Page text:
Sunday, December 2, 2012

Grimmed and Bared It

Huzzah for freezing puddles! (Not really...)

At least, that's what my t-shirt says. After just over 8 miles of icy water, hills, and knee-high mud stiffer than most mashed potatoes I've seen, I made it across the finish line with the Husband. For what I'm assuming was somewhere comfortably between 90 minutes and two hours, we left E bundled up in blankets, sweatshirts, and his snowsuit to sleep in his pushchair while his grandparents watched him. We, on the other hand, ran up and down hills, through thick, shoe-stealing mud, and through waist-high puddles littered with chunks of the ice that had been forming on their surfaces not 40 minutes earlier.

First, let me say that this Grim was waaaaay easier than my first. Having pushed my daily distance in the past few weeks, I was better equipped for the endurance required by an 8.5-mile cross country run. Plus, with all the additional walking - not to mention the resistance training afforded by E's jogger - I'm generally in a better state of fitness than I was two years ago. I took far fewer walking breaks, and those that I did take were for the sake of my joints rather than my cardiovascular system.

Still fresh and clean at the beginning.

All of that said...Sweet Baby Jesus, the cold!!! I now have great empathy for Jack and Rose. There's about a 5-second delay between when you first plunge your feet into the icy water and when the crippling pain and numbness begin to set in. It takes a good few minutes of being out of the water before those effects start to wear off.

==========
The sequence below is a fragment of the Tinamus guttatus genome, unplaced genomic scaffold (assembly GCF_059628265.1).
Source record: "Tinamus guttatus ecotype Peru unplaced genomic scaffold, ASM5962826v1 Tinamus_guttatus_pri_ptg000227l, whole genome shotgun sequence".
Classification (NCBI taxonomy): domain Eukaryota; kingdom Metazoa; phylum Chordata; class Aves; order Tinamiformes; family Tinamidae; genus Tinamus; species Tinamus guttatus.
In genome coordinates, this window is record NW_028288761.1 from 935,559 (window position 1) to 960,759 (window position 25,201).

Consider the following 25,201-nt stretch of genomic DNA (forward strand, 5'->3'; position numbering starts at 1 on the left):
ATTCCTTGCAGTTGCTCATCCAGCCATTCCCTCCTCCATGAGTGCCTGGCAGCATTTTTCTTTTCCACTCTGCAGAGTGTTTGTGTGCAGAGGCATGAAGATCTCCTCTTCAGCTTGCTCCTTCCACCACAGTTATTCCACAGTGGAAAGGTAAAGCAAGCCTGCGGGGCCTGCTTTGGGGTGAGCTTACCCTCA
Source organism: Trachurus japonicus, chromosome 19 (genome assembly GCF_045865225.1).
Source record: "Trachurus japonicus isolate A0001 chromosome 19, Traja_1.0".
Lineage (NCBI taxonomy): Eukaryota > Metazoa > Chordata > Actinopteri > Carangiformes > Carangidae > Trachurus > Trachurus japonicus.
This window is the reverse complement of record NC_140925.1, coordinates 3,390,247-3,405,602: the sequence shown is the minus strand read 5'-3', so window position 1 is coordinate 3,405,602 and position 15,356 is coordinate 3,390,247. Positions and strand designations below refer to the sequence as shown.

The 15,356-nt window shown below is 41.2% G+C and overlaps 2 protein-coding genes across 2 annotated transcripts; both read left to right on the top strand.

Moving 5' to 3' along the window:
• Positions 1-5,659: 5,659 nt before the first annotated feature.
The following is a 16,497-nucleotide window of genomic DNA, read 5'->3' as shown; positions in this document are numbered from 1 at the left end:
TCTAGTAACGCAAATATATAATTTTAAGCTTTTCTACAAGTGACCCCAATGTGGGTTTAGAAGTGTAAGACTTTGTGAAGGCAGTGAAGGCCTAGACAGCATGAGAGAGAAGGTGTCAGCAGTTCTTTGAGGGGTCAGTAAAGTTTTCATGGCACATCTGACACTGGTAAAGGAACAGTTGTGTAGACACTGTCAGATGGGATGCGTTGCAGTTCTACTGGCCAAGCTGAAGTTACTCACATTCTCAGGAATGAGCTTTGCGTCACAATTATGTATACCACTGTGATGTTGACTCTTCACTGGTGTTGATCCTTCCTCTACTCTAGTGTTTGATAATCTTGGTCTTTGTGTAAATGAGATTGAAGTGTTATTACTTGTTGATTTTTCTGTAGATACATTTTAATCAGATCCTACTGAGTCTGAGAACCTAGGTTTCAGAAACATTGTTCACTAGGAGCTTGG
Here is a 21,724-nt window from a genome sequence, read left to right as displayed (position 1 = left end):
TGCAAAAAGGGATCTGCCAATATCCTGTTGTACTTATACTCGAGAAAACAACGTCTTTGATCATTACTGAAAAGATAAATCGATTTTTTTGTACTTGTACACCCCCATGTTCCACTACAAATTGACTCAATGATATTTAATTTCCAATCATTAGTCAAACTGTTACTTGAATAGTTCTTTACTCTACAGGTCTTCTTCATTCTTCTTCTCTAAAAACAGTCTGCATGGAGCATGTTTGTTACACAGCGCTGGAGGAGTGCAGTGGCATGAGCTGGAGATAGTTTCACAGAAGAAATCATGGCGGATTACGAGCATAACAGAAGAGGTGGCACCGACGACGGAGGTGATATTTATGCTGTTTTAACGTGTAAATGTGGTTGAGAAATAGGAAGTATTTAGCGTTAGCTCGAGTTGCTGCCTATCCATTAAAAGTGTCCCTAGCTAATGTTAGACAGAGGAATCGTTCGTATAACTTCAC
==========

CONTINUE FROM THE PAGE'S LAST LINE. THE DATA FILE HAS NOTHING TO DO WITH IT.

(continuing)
I feel your pain, guys.
Not only does it take a while before your feet stop feeling like painful tingly blocks of frozen meat, but while you're recovering, you're a lot slower than when you first went into the water. The cold is not kind to your pacing.

The mud, though...that was fun. Sure, people were losing shoes...and glasses, but it was one of the more fun obstacles on the course. The squelching of so many pairs of trainers through the 2-foot-deep sludge made peaks stiffer than even the best whipped cream could boast. Your feet looked nearly twice as big when you finally clawed your way free just because of the sheer volume of mud they were still carrying.

So now, having thawed out and had a rest (and lots of oatmeal cookies!) it's time to start turning my sights on a half marathon in the new year. If my endurance training continues on this trajectory, 13.1 miles on the road will feel like a cake walk compared to 8.5 miles on terrain that's meant to put tanks through their paces.

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